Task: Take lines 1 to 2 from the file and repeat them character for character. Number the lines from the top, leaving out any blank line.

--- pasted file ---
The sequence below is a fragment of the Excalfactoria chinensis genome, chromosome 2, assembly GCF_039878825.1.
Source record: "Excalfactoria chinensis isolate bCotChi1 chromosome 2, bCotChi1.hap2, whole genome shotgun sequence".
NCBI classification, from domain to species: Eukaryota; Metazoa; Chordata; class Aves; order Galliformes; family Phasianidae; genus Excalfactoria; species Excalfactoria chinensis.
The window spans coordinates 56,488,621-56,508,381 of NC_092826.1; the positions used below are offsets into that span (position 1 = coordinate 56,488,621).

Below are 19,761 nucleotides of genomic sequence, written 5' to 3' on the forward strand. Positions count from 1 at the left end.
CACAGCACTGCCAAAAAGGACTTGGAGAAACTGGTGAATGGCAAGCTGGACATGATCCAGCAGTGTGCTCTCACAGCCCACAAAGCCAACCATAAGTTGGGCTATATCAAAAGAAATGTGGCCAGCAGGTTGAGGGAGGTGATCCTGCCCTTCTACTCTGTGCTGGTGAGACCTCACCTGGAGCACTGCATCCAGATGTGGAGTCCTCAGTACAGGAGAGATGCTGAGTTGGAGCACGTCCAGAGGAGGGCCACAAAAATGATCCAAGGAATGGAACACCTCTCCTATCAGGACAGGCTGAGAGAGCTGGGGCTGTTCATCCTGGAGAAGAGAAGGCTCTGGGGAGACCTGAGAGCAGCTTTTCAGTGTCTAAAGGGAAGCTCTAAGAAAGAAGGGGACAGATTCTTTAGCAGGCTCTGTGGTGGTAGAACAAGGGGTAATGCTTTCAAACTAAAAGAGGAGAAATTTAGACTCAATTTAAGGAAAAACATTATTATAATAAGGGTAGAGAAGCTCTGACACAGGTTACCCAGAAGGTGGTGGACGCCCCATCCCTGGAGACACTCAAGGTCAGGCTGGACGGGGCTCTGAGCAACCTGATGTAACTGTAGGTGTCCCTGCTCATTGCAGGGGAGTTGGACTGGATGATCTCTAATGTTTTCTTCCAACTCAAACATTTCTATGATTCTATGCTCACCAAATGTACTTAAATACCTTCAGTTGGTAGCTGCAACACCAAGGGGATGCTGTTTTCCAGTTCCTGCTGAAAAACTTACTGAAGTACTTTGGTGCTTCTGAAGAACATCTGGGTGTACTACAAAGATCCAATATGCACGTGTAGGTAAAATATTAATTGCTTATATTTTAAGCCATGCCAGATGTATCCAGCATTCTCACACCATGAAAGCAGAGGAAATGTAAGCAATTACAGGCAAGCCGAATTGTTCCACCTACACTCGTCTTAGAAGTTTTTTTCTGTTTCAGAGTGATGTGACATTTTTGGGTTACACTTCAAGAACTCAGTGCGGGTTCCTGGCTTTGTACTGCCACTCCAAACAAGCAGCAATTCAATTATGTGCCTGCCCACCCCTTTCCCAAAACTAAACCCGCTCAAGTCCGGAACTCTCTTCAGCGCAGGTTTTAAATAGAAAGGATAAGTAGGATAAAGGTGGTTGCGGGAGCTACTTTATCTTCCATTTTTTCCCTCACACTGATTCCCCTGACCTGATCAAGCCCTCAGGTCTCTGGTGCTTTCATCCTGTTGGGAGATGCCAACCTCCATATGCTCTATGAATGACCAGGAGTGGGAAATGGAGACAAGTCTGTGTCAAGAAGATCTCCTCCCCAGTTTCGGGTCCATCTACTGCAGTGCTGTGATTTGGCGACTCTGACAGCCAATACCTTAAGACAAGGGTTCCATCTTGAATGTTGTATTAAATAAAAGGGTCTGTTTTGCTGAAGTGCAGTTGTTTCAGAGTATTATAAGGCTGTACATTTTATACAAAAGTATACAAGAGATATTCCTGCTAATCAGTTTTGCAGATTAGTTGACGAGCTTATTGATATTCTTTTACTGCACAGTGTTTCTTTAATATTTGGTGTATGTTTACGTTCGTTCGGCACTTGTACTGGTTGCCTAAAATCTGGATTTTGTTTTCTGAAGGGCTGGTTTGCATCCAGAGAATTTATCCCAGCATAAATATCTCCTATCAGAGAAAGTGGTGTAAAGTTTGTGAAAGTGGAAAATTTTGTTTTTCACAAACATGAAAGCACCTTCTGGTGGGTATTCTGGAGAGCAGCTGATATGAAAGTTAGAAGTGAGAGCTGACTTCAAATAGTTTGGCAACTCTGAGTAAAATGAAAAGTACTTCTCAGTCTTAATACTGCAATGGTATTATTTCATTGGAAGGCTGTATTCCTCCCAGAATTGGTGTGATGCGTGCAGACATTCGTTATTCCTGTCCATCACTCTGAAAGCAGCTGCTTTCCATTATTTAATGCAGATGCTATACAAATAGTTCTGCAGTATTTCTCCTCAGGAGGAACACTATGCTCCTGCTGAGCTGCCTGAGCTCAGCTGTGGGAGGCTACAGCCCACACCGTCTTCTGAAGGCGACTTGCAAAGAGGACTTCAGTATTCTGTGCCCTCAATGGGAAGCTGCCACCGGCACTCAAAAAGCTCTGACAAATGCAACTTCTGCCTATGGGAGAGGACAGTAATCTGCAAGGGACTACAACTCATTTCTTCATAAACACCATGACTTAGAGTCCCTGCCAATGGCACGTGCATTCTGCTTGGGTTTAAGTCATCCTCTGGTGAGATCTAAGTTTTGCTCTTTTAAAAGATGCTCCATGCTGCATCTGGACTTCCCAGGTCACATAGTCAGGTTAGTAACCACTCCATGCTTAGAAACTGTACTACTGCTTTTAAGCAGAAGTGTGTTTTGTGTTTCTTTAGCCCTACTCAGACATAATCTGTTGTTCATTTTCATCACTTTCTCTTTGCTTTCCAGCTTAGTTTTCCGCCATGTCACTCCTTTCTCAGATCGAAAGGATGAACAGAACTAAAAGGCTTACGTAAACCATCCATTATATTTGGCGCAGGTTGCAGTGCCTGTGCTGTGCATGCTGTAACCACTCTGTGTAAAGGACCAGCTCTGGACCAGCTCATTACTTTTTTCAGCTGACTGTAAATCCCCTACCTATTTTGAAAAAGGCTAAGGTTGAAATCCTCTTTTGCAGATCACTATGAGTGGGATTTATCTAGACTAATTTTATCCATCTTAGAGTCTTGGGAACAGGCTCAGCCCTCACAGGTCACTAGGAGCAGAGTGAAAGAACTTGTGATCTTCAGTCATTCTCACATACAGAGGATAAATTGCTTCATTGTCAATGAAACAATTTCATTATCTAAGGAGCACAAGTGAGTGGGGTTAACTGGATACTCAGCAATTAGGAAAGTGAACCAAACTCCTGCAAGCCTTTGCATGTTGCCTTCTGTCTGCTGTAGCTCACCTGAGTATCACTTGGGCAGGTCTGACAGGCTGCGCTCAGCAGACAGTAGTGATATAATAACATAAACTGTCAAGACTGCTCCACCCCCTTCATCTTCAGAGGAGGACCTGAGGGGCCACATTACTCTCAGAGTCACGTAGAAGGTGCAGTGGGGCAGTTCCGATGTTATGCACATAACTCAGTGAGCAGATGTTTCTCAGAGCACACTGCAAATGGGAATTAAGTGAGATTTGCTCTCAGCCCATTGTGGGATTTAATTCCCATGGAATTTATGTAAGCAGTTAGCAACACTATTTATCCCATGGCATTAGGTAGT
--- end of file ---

The sequence below is a fragment of the Excalfactoria chinensis genome, chromosome 2, assembly GCF_039878825.1.
Source record: "Excalfactoria chinensis isolate bCotChi1 chromosome 2, bCotChi1.hap2, whole genome shotgun sequence".